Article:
Last night, I attended the first of two New York-hosted events for the 2010 edition of the Best Music Writing series. (A second, at Brooklyn’s Southpaw, is happening tonight.) While there, I was reminded via an announcement that a collection of the late Ellen Willis’s writings on music is due out next year.
Publication date for the volume in question is still a few months off (May 2011, to be specific), but I suspect that this collection will be of interest to many of you.
From the University of Minnesota Press’s description:
As a writer for a magazine with a circulation of nearly half a million, Willis was also the country’s most widely read rock critic. With a voice at once sharp, thoughtful, and ecstatic, she covered a wide range of artists—Bob Dylan, The Who, Van Morrison, Elvis Presley, David Bowie, the Rolling Stones, Creedence Clearwater Revival, Joni Mitchell, the Velvet Underground, Sam and Dave, Bruce Springsteen, and Stevie Wonder—assessing their albums and performances not only on their originality, musicianship, and cultural impact but also in terms of how they made her feel.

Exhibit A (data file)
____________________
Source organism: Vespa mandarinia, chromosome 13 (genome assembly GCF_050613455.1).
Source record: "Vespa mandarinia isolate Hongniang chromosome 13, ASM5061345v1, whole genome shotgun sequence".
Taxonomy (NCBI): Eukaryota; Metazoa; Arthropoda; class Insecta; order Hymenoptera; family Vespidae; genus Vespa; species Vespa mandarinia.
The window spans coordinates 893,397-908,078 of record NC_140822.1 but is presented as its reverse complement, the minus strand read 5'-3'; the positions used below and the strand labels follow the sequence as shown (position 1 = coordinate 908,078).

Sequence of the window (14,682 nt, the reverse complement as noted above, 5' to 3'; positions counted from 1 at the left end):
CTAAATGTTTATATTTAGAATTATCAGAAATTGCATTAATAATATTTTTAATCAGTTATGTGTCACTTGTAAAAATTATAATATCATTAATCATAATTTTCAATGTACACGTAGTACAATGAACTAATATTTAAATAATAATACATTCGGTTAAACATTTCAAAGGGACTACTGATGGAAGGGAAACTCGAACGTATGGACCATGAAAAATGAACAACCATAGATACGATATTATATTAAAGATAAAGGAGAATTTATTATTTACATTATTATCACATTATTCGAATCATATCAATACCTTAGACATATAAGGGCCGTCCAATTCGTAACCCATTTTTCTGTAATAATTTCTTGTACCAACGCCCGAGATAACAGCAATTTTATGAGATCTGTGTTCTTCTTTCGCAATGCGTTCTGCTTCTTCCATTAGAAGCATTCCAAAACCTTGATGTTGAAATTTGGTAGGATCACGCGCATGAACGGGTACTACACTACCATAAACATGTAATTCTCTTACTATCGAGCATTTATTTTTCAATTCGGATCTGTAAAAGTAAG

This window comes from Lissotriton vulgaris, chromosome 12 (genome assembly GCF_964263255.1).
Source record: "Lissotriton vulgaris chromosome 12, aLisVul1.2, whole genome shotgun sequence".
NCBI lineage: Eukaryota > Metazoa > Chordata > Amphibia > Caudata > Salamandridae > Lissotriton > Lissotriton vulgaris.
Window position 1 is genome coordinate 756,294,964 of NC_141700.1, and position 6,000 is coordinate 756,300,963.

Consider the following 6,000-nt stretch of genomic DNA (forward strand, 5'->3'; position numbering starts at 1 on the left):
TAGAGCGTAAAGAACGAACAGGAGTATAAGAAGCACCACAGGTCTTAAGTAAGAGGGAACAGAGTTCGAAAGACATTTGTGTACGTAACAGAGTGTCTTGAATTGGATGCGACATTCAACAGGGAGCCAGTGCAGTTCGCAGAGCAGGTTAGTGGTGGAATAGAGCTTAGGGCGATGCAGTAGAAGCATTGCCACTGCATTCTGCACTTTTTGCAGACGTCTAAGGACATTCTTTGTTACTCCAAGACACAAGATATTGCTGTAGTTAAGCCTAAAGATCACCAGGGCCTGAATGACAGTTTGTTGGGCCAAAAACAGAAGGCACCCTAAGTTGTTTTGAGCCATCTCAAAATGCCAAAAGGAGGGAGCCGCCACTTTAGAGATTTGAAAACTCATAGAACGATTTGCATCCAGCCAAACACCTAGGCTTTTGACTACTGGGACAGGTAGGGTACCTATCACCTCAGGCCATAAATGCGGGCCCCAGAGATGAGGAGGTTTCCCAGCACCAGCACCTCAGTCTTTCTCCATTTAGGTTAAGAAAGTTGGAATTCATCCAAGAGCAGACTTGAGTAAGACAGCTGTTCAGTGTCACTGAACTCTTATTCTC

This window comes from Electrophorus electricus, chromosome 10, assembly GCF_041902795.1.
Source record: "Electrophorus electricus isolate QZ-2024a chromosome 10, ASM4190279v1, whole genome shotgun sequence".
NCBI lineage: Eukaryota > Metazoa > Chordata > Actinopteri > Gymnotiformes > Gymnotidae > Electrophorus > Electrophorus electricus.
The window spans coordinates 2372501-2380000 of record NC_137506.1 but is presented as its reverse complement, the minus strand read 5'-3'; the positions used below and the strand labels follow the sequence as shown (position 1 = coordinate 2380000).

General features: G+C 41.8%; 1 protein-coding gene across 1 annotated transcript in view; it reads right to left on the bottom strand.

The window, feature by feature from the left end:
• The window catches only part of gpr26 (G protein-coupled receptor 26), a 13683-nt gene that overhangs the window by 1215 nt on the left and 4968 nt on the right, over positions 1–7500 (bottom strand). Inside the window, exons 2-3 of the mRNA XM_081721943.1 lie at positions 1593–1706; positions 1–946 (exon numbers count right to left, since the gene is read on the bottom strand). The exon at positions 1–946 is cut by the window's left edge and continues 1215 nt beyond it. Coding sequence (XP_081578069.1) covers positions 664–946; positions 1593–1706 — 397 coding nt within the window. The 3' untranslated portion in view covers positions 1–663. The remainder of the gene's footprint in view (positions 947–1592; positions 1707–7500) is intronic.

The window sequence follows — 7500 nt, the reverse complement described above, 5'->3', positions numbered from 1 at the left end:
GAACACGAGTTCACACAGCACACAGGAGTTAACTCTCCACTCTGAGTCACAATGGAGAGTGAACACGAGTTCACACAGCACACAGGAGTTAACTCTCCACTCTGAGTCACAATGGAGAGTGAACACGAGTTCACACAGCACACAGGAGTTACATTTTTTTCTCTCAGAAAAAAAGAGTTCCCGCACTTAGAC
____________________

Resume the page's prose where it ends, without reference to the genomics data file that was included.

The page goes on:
If you’re not familiar with Willis’s work — politically challenging, sharply composed, and still very, very relevant — this is a fine place to start.